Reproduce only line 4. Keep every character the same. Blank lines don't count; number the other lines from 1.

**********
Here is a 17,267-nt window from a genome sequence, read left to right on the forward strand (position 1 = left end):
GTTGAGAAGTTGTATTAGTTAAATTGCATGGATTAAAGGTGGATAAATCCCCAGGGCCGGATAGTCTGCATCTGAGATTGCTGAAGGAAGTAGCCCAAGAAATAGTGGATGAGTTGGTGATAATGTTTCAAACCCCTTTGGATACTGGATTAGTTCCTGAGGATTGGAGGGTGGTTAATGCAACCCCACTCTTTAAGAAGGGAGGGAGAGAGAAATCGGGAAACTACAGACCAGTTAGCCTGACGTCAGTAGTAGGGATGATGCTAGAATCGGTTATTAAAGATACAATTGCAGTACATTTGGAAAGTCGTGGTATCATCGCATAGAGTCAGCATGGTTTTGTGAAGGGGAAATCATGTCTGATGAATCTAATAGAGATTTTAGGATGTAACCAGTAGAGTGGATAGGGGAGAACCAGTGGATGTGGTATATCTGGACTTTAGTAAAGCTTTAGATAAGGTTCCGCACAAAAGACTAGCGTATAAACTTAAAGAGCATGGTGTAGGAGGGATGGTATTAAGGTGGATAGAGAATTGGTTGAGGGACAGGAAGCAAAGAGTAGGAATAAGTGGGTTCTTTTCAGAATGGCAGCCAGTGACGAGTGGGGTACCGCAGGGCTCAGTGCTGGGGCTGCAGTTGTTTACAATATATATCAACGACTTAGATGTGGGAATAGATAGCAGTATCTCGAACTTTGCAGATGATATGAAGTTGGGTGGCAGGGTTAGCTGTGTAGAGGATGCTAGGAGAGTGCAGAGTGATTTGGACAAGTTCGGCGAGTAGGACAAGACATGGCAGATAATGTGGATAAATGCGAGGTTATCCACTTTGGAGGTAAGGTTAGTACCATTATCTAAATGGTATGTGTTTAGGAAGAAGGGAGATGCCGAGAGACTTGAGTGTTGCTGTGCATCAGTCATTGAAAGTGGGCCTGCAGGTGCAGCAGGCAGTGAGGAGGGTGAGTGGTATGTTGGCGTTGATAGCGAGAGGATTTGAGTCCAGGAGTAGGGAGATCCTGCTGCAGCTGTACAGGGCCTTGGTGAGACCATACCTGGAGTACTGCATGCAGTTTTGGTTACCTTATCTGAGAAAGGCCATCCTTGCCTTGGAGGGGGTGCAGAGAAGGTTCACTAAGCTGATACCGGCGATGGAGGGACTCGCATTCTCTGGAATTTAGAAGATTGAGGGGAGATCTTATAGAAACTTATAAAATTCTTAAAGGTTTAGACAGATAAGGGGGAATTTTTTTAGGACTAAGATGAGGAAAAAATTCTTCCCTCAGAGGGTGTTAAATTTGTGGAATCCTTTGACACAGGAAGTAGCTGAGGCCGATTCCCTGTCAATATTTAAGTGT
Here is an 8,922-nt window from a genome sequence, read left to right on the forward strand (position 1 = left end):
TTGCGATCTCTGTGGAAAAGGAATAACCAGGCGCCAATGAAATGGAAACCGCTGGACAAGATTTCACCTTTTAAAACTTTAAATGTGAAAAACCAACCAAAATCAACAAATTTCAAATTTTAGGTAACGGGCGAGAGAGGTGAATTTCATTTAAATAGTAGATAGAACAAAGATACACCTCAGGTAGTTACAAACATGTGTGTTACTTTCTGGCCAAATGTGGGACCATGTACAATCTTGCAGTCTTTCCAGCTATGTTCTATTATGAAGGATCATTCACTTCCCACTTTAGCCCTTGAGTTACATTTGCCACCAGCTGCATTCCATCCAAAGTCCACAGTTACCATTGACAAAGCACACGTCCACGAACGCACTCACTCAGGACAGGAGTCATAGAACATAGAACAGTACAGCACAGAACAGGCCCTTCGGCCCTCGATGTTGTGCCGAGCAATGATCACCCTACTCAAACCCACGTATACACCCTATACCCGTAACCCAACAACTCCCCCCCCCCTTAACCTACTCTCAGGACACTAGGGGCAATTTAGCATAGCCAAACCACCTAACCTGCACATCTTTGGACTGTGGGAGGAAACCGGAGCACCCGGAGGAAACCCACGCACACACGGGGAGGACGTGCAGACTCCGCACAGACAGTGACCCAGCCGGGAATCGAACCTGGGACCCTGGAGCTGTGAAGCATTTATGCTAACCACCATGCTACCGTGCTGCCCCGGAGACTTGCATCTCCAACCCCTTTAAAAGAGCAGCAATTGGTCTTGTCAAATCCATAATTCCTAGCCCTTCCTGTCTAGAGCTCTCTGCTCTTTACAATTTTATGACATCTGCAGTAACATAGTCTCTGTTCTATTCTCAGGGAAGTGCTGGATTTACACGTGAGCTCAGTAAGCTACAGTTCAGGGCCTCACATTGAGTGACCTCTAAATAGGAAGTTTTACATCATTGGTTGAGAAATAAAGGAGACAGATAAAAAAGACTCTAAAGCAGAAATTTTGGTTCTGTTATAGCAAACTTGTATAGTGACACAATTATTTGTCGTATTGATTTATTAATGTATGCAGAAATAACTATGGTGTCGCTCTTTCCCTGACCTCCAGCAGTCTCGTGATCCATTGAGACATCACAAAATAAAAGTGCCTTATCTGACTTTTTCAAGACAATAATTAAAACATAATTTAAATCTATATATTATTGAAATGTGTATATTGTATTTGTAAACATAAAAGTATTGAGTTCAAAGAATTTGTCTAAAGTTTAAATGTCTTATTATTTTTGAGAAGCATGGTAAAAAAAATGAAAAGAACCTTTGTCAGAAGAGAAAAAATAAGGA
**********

TTGCGATCTCTGTGGAAAAGGAATAACCAGGCGCCAATGAAATGGAAACCGCTGGACAAGATTTCACCTTTTAAAACTTTAAATGTGAAAAACCAACCAAAATCAACAAATTTCAAATTTTAGGTAACGGGCGAGAGAGGTGAATTTCATTTAAATAGTAGATAGAACAAAGATACACCTCAGGTAGTTACAAACATGTGTGTTACTTTCTGGCCAAATGTGGGACCATGTACAATCTTGCAGTCTTTCCAGCTATGTTCTATTATGAAGGATCATTCACTTCCCACTTTAGCCCTTGAGTTACATTTGCCACCAGCTGCATTCCATCCAAAGTCCACAGTTACCATTGACAAAGCACACGTCCACGAACGCACTCACTCAGGACAGGAGTCATAGAACATAGAACAGTACAGCACAGAACAGGCCCTTCGGCCCTCGATGTTGTGCCGAGCAATGATCACCCTACTCAAACCCACGTATACACCCTATACCCGTAACCCAACAACTCCCCCCCCCCTTAACCTACTCTCAGGACACTAGGGGCAATTTAGCATAGCCAAACCACCTAACCTGCACATCTTTGGACTGTGGGAGGAAACCGGAGCACCCGGAGGAAACCCACGCACACACGGGGAGGACGTGCAGACTCCGCACAGACAGTGACCCAGCCGGGAATCGAACCTGGGACCCTGGAGCTGTGAAGCATTTATGCTAACCACCATGCTACCGTGCTGCCCCGGAGACTTGCATCTCCAACCCCTTTAAAAGAGCAGCAATTGGTCTTGTCAAATCCATAATTCCTAGCCCTTCCTGTCTAGAGCTCTCTGCTCTTTACAATTTTATGACATCTGCAGTAACATAGTCTCTGTTCTATTCTCAGGGAAGTGCTGGATTTACACGTGAGCTCAGTAAGCTACAGTTCAGGGCCTCACATTGAGTGACCTCTAAATAGGAAGTTTTACATCATTGGTTGAGAAATAAAGGAGACAGATAAAAAAGACTCTAAAGCAGAAATTTTGGTTCTGTTATAGCAAACTTGTATAGTGACACAATTATTTGTCGTATTGATTTATTAATGTATGCAGAAATAACTATGGTGTCGCTCTTTCCCTGACCTCCAGCAGTCTCGTGATCCATTGAGACATCACAAAATAAAAGTGCCTTATCTGACTTTTTCAAGACAATAATTAAAACATAATTTAAATCTATATATTATTGAAATGTGTATATTGTATTTGTAAACATAAAAGTATTGAGTTCAAAGAATTTGTCTAAAGTTTAAATGTCTTATTATTTTTGAGAAGCATGGTAAAAAAAATGAAAAGAACCTTTGTCAGAAGAGAAAAAATAAGGA